Five years ago, I wrote the following in a Review of VOB’s very first show, Broadway Blitz in January 2014:

“Indeed, if its inaugural concert is any indication, Londoners will be hearing and seeing a lot more of The Voices of Broadway Show Choir and its Artistic Director in the months to come.”

Well, Londoners have indeed heard a lot more of VOB and its Artistic Director. According to the program for Our First 5 Years, the choir has logged 2,628,000 minutes of music over the past five years. That’s a lot of music!

Our First 5 Years began with a most fitting number — A Musical, a number which literally outlined why musicals are so popular with audiences.

This was followed by Broadway Blockbusters, a medley of tunes like One, and Do You Hear The People Sing. Next came Newsies, featuring the founding members of VOB who are still with the group.

A flag bearer accompanied the choir on Anthem from the musical Chess. Tansy Dinn was the soloist.

Two whimsical tunes from Mary Poppins followed. Supercalifragilisticexpialidocious gave audience members a chance to join in as the lyrics were projected on a back-screen.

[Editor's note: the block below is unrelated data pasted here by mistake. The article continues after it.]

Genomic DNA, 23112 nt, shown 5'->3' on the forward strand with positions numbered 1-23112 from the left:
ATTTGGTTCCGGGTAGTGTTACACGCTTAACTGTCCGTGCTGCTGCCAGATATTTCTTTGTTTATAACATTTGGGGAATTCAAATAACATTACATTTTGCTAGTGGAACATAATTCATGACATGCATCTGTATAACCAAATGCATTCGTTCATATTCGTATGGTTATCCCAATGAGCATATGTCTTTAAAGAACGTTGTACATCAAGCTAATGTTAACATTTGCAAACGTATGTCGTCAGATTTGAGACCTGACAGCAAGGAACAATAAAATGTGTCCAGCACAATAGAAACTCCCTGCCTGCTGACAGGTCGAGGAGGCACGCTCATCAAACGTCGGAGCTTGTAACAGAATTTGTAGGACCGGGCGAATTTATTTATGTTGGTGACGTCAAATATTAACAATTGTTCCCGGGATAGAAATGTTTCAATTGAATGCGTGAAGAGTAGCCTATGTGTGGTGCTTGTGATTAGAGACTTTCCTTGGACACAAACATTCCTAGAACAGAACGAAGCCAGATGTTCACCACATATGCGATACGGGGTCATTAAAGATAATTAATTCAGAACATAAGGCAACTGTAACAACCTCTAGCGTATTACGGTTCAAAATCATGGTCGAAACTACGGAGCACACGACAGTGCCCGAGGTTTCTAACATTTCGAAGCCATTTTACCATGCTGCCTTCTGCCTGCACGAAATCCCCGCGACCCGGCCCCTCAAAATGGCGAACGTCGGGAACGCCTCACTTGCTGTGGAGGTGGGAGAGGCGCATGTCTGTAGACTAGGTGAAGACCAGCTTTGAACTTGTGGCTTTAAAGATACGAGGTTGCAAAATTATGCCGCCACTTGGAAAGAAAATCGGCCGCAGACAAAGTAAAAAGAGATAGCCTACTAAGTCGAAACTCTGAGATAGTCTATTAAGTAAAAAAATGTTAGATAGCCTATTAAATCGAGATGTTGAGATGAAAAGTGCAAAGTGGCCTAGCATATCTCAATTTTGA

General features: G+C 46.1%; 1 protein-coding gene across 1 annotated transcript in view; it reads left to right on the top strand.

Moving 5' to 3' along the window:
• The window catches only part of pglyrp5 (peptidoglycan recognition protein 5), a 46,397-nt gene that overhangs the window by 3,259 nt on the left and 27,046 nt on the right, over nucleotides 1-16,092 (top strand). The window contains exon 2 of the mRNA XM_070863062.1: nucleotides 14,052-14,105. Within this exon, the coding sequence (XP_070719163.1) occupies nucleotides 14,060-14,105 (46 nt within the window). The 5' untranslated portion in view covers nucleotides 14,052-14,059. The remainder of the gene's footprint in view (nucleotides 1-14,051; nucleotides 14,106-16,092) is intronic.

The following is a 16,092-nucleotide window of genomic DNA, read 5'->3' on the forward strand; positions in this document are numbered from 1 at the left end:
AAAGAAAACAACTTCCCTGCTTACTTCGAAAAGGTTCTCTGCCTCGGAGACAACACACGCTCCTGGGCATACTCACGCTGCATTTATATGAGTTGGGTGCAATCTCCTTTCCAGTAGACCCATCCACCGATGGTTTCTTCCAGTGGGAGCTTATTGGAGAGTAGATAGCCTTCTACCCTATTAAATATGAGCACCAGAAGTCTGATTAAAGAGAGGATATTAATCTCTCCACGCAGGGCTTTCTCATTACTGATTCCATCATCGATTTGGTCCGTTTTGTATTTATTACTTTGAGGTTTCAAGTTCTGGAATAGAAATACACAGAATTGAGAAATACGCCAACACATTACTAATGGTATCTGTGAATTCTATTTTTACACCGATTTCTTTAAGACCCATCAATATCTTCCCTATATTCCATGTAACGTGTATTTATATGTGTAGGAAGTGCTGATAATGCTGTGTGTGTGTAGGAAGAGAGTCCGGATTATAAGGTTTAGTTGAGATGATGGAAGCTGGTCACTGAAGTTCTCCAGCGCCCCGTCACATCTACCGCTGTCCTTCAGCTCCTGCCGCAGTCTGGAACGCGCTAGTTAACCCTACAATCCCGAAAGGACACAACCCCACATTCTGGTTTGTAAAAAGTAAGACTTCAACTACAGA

The choir absolutely killed Queen’s Bohemian Rhapsody from the musical We Will Rock You. Samantha Brocksom was a fantastic soloist and choir member Mel Atkins presented a most ambitious dance solo during the number.

Act 1 closed out with numbers from the musicals American Idiot, The Book of Mormon and Grease. Hello from The Book of Mormon included an in joke which re-appeared throughout the rest of the night.

Act 2 opened with a medley of tunes from crowd favourite Hair, complete with period props and wigs. Songwriter/songstress Carole King got the spotlight with a medley of hits from Beautiful: The Carole King Musical.

The Men of the Voices of Broadway were featured in the always popular Always Look On The Bright Side from Spamalot.

Soloist Janice Oldham elicited ample audience participation for You Can’t Stop The Beat from Hairspray. A medley of Motown hits followed in Motown: The Musical.